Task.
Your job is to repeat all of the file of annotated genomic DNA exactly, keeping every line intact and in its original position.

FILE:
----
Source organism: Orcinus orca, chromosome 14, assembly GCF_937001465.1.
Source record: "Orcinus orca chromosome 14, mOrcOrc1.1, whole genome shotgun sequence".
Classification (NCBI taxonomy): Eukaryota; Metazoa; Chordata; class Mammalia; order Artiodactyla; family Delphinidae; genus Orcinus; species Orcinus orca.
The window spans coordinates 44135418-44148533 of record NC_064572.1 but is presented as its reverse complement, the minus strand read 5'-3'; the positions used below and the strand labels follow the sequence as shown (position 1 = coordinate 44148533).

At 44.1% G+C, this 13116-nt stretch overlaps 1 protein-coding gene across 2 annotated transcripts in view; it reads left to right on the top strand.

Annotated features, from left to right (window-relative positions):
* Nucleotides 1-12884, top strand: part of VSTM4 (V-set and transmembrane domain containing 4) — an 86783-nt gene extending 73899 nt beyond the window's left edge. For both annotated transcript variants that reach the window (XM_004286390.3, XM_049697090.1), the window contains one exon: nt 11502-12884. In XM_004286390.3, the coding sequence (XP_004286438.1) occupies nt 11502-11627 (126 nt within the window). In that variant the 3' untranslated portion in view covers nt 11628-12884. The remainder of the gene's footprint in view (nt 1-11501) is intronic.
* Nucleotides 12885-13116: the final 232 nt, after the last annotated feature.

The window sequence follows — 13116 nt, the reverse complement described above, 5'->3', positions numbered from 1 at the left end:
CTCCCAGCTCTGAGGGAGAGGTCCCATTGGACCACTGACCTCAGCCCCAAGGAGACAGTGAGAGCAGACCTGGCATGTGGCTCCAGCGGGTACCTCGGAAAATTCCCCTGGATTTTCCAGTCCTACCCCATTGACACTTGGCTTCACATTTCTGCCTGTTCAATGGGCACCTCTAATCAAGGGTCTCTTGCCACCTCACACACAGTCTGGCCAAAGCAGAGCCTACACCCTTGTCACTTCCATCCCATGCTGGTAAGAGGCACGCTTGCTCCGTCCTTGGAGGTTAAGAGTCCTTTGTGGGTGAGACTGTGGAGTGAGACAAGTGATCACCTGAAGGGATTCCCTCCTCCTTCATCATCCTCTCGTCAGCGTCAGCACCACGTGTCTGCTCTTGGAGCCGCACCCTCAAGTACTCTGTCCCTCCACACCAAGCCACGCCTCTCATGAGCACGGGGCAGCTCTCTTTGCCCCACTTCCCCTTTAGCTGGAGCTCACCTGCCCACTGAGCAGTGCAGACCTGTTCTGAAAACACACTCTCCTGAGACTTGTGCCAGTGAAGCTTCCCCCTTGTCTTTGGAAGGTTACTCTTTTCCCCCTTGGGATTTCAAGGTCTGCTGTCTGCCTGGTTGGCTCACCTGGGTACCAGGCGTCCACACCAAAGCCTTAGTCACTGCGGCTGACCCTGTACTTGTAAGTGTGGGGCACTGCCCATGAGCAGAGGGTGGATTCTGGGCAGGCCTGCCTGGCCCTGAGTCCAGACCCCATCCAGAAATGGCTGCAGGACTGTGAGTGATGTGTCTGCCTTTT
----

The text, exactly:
Source organism: Orcinus orca, chromosome 14, assembly GCF_937001465.1.
Source record: "Orcinus orca chromosome 14, mOrcOrc1.1, whole genome shotgun sequence".
Classification (NCBI taxonomy): Eukaryota; Metazoa; Chordata; class Mammalia; order Artiodactyla; family Delphinidae; genus Orcinus; species Orcinus orca.
The window spans coordinates 44135418-44148533 of record NC_064572.1 but is presented as its reverse complement, the minus strand read 5'-3'; the positions used below and the strand labels follow the sequence as shown (position 1 = coordinate 44148533).

At 44.1% G+C, this 13116-nt stretch overlaps 1 protein-coding gene across 2 annotated transcripts in view; it reads left to right on the top strand.

Annotated features, from left to right (window-relative positions):
* Nucleotides 1-12884, top strand: part of VSTM4 (V-set and transmembrane domain containing 4) — an 86783-nt gene extending 73899 nt beyond the window's left edge. For both annotated transcript variants that reach the window (XM_004286390.3, XM_049697090.1), the window contains one exon: nt 11502-12884. In XM_004286390.3, the coding sequence (XP_004286438.1) occupies nt 11502-11627 (126 nt within the window). In that variant the 3' untranslated portion in view covers nt 11628-12884. The remainder of the gene's footprint in view (nt 1-11501) is intronic.
* Nucleotides 12885-13116: the final 232 nt, after the last annotated feature.

The window sequence follows — 13116 nt, the reverse complement described above, 5'->3', positions numbered from 1 at the left end:
CTCCCAGCTCTGAGGGAGAGGTCCCATTGGACCACTGACCTCAGCCCCAAGGAGACAGTGAGAGCAGACCTGGCATGTGGCTCCAGCGGGTACCTCGGAAAATTCCCCTGGATTTTCCAGTCCTACCCCATTGACACTTGGCTTCACATTTCTGCCTGTTCAATGGGCACCTCTAATCAAGGGTCTCTTGCCACCTCACACACAGTCTGGCCAAAGCAGAGCCTACACCCTTGTCACTTCCATCCCATGCTGGTAAGAGGCACGCTTGCTCCGTCCTTGGAGGTTAAGAGTCCTTTGTGGGTGAGACTGTGGAGTGAGACAAGTGATCACCTGAAGGGATTCCCTCCTCCTTCATCATCCTCTCGTCAGCGTCAGCACCACGTGTCTGCTCTTGGAGCCGCACCCTCAAGTACTCTGTCCCTCCACACCAAGCCACGCCTCTCATGAGCACGGGGCAGCTCTCTTTGCCCCACTTCCCCTTTAGCTGGAGCTCACCTGCCCACTGAGCAGTGCAGACCTGTTCTGAAAACACACTCTCCTGAGACTTGTGCCAGTGAAGCTTCCCCCTTGTCTTTGGAAGGTTACTCTTTTCCCCCTTGGGATTTCAAGGTCTGCTGTCTGCCTGGTTGGCTCACCTGGGTACCAGGCGTCCACACCAAAGCCTTAGTCACTGCGGCTGACCCTGTACTTGTAAGTGTGGGGCACTGCCCATGAGCAGAGGGTGGATTCTGGGCAGGCCTGCCTGGCCCTGAGTCCAGACCCCATCCAGAAATGGCTGCAGGACTGTGAGTGATGTGTCTGCCTTTT